Archive for the ‘ Comedy ’ Category

Marketing, Consciousness and Evil


‘If anyone here is in advertising or marketing, kill yourself.’

The audience laugh, but Hicks insists that the statement isn’t a joke, that he is ‘planting seeds, you do what you can.’ Urging advertisers and marketers to ‘suck on a tail pipe.’ But the joke does of course come: ‘I know what all the marketing people are thinking right now: “He’s going for that anti-marketing dollar, that’s a smart market.”’ Protesting against this assumption, he corners himself again, “He’s going for the righteous indignation dollar.”

The skit finds him trapped in the bottomless cynical reasoning that no matter what he says, his words will be construed to be addressing a particular market from which he will gain monetarily. Advertisers and marketers, he contends, are unable to comprehend his words in any other way. At the heart of this joke is the notion that so-called neo-liberalism’s insistence on the primacy of markets has subsumed all human activity into some kind of profitable endeavour.

Here Hicks echoes the greed is good ethos expressed by Gordon Gekko in Oliver Stone’s Wall Street. Everything worthwhile, even an act of charity, Gekko maintains in a lengthy speech, is done for selfish reasons. While this reasoning can be easily brushed aside, there is a wide public perception that public acts all have a common denominator: personal gain.

In short: a public sphere has become a commercial sphere.

But the reason for this is not because there’s been some insidious take-over by scheming and greedy marketeers. It’s simply that we are surrounded by more media now (billboards, TV, the internet etc.) than ever before. This has changed our consciousness, we identify ourselves as parts of a market and it is that identification -the way we identify with particular publics- through which we largely shape our beliefs and attitudes.

This tribalistic modality is nothing new, what is new is how important a role consumer goods and services play in the way we identify. The consumption of consumer goods and services not only as a way of enjoying ourselves (which is a misnomer) but also as an ordering system is no more or no less rational than, say, animal sacrifices in ancient societies or gift economies of remote tribes. There’s no point in justifying consumer capitalism in a technological society, but there’s a lot of point in recognising that it structures our thoughts, feelings and behaviours.

Hicks’s moral point is based on a false notion of human consciousness, that there are rational and fundamentally well-meaning people who are actively deceived by marketeers. What Hicks doesn’t recognise is the way marketing and publicity make us what we are.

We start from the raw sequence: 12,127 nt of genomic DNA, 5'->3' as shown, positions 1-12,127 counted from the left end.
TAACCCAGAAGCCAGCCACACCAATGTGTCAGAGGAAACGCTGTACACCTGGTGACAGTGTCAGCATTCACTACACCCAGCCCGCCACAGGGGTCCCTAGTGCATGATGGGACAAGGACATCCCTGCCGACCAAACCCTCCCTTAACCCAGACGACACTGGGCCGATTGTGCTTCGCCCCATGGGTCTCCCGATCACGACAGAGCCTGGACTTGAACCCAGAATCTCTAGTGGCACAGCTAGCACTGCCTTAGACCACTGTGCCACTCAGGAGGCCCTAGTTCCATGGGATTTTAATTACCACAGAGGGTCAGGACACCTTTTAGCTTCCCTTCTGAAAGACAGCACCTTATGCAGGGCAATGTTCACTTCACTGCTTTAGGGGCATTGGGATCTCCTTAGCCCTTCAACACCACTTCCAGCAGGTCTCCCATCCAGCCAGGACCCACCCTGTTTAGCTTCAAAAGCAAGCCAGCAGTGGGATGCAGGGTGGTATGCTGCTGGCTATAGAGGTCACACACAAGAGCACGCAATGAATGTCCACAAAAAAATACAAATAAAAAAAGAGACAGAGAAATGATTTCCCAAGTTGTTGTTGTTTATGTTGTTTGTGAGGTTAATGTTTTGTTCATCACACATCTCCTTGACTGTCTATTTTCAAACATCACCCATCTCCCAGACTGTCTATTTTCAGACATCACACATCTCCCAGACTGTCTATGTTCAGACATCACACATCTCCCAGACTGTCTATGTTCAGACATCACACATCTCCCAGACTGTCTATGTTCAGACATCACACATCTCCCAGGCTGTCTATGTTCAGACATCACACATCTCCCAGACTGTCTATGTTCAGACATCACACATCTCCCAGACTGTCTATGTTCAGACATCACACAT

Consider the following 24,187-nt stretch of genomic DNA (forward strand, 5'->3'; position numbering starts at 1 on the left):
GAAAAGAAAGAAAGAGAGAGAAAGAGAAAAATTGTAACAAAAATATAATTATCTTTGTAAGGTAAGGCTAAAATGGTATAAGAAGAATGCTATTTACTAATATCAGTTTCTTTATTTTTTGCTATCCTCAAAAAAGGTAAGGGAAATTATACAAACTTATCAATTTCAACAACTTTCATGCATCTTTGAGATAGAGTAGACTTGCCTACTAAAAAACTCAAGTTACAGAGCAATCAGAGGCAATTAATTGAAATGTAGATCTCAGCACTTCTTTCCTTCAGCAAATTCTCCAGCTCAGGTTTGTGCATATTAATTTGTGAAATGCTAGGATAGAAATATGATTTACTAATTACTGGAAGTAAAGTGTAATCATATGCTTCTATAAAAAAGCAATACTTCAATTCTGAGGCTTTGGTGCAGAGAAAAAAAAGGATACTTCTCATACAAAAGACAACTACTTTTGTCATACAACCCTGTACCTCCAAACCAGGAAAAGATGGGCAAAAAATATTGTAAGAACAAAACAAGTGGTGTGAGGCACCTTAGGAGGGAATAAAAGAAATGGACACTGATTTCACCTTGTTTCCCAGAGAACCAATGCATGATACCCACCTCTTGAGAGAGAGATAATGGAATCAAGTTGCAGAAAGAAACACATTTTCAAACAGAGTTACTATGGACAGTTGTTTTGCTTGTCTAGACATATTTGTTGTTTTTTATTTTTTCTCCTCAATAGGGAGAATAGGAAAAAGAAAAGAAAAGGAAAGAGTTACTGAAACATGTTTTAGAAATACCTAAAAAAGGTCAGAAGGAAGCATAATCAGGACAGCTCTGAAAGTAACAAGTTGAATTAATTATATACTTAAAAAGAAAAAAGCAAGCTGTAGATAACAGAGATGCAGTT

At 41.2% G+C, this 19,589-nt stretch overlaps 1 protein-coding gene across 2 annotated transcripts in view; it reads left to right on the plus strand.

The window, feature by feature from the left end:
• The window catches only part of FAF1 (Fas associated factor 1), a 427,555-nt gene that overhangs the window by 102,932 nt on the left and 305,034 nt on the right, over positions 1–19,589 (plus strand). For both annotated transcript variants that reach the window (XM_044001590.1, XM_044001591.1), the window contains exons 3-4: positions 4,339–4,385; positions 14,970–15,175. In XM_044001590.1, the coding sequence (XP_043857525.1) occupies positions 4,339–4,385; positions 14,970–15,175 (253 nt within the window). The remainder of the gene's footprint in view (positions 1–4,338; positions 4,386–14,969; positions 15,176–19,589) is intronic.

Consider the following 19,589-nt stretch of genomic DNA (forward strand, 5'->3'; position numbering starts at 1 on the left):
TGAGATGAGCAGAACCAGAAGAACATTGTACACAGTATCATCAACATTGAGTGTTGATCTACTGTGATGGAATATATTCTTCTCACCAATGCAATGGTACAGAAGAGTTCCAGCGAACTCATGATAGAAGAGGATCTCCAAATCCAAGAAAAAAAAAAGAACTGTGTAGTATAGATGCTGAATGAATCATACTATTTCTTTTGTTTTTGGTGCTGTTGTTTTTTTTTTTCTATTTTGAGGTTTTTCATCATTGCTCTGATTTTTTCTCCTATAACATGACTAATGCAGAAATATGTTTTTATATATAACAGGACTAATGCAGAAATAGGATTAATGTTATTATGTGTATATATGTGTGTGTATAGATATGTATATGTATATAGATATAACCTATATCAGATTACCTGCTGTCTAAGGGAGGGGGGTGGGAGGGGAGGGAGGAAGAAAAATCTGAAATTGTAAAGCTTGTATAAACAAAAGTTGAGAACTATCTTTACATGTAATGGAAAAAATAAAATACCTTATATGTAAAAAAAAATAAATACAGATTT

Marketing and publicity is the oxygen of enterprise regardless of its goals – from an arms maker to a communist political party. Hicks’s reasoning is as flawed as Gekko’s.

Our buying power (I mean this in a more abstract sense “buying in”, rather than a literal sense) is seen as much of a power than our political power as democratic citizens. This is why, to Hicks’s frustration, any public announcement is assimilated into the market, because the people themselves – not the marketeers – do the assimilating.

The Smiling Dog (what animals can teach us about being human)

The World Famous Smiling Dog

I’ve already written something around anthropomorphism and it’s a subject that continues to intrigue me since it plays such a central role in our visual culture. Another popular internet viral which has taken my eye is the smiling dog, a happy chap from San Jose which was caught on camera beaming in front of his birthday cake with an uncanny human-like face.

‘Uncanny’ is a good word here since it denotes a kind of uneasiness (it derives from ‘unhomely’), the image is funny, of course, but as I’ve mentioned before, there is an unsettling component inherent in humour. The arbitrary configuration of the dog’s ‘expression’ in the midst of the anthropomorphic ceremony (Dog’s don’t do birthdays, we do) double scores the situation’s futile pathetic-ness (I mean this in the sense of the ‘pathetic fallacy‘ in which human emotions are ascribed to objects and animals), that’s what makes this funny.

I think we laugh, in part, because the utterly real arbitrariness of the universe has impersonally configured the dogs face to look momentarily human, it’s an encounter with the the unmediated blindness and arbitrariness of nature in a highly contrived human environment. The dog’s “humanness” simply underlines it’s unhumanness.